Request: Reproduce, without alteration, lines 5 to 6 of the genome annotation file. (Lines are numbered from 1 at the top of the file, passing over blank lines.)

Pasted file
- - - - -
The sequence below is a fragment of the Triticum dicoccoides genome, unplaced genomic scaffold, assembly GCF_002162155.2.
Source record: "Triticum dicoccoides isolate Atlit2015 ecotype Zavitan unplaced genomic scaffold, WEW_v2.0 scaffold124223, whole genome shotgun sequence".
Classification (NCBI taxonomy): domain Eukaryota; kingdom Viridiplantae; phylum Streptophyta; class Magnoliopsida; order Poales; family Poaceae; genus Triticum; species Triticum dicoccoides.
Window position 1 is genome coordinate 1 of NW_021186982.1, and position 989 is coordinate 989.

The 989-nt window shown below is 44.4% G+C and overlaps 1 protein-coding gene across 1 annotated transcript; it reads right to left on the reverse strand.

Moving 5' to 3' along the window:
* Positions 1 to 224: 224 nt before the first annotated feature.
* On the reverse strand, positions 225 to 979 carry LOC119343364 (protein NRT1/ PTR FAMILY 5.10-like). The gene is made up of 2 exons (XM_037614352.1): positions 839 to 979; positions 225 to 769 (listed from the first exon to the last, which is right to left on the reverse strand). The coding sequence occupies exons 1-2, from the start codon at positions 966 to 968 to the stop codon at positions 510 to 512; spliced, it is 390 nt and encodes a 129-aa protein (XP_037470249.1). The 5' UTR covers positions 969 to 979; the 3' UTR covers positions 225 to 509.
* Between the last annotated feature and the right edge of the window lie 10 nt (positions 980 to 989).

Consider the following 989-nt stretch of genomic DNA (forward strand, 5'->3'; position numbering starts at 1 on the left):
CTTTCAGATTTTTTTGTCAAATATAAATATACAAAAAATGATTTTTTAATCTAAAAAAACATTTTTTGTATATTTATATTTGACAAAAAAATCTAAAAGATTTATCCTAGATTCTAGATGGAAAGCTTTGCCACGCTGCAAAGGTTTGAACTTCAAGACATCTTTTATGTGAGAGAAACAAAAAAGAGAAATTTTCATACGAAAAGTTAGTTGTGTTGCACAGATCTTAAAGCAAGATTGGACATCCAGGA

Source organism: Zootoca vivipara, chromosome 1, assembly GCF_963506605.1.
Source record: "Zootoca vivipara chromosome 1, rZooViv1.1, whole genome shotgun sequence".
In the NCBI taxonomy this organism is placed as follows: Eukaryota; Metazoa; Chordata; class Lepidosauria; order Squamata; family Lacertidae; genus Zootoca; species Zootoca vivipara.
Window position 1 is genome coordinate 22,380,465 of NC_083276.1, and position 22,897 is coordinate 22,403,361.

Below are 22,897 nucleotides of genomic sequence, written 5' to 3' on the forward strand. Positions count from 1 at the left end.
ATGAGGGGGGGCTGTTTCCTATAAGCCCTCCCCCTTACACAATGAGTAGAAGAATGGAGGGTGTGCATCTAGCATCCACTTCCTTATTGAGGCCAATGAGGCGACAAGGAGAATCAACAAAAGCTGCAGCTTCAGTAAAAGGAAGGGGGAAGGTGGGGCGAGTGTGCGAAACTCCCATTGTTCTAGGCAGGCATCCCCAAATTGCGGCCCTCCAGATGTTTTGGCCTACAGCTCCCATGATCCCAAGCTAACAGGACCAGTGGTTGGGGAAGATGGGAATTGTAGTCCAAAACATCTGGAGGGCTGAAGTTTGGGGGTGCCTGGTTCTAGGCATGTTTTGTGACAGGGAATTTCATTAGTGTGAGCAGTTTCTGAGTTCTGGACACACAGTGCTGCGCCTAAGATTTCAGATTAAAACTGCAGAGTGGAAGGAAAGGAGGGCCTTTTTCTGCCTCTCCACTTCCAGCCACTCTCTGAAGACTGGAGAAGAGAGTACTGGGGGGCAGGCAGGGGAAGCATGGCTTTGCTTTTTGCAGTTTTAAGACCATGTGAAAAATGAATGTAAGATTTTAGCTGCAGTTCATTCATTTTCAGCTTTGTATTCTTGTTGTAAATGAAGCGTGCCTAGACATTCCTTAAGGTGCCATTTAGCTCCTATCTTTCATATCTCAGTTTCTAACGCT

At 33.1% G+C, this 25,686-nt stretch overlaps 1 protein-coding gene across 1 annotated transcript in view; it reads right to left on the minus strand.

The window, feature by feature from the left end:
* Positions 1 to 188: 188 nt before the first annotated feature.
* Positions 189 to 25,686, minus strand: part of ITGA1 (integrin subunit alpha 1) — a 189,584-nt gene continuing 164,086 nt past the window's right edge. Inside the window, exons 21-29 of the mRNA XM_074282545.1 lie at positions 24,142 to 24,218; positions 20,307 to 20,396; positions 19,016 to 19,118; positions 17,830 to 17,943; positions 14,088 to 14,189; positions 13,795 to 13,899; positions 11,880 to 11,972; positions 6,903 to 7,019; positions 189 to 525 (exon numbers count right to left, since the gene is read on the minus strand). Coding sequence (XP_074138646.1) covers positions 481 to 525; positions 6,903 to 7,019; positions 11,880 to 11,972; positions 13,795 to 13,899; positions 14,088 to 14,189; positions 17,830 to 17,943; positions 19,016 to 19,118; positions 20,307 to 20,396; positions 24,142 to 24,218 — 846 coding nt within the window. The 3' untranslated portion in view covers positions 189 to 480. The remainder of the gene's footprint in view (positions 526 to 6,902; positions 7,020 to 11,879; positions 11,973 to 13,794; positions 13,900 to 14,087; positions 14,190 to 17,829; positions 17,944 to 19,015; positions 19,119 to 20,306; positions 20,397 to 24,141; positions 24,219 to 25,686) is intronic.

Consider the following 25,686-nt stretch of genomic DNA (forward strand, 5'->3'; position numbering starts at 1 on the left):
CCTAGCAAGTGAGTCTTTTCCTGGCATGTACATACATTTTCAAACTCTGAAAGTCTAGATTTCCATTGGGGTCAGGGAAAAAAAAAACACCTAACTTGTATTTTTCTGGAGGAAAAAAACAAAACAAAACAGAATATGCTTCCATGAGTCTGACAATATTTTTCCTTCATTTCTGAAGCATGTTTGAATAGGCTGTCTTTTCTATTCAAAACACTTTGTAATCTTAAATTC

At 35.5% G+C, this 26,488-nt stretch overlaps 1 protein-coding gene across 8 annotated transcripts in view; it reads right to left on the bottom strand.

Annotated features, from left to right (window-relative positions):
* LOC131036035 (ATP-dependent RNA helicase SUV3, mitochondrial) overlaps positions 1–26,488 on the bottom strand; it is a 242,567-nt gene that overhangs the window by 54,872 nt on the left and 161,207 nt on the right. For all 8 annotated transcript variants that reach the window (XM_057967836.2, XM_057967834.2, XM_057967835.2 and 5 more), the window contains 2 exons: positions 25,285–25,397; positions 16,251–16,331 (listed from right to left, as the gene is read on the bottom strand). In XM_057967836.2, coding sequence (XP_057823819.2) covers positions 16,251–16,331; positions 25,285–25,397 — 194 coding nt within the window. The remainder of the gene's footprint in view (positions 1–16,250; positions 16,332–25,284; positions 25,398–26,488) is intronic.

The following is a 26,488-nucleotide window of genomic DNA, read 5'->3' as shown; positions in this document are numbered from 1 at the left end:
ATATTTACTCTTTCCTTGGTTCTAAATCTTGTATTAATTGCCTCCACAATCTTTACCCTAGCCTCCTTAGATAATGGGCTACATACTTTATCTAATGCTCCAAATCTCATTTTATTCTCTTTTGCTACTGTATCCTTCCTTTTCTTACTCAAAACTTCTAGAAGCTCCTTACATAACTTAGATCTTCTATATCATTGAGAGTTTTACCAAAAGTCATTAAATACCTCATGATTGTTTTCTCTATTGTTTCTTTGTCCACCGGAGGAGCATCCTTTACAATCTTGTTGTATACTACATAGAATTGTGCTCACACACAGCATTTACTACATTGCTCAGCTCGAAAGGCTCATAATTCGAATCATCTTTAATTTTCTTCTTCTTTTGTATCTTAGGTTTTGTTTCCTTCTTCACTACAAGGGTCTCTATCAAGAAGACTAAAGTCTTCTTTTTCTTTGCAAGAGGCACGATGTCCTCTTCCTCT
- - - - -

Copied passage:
The 989-nt window shown below is 44.4% G+C and overlaps 1 protein-coding gene across 1 annotated transcript; it reads right to left on the reverse strand.

Moving 5' to 3' along the window: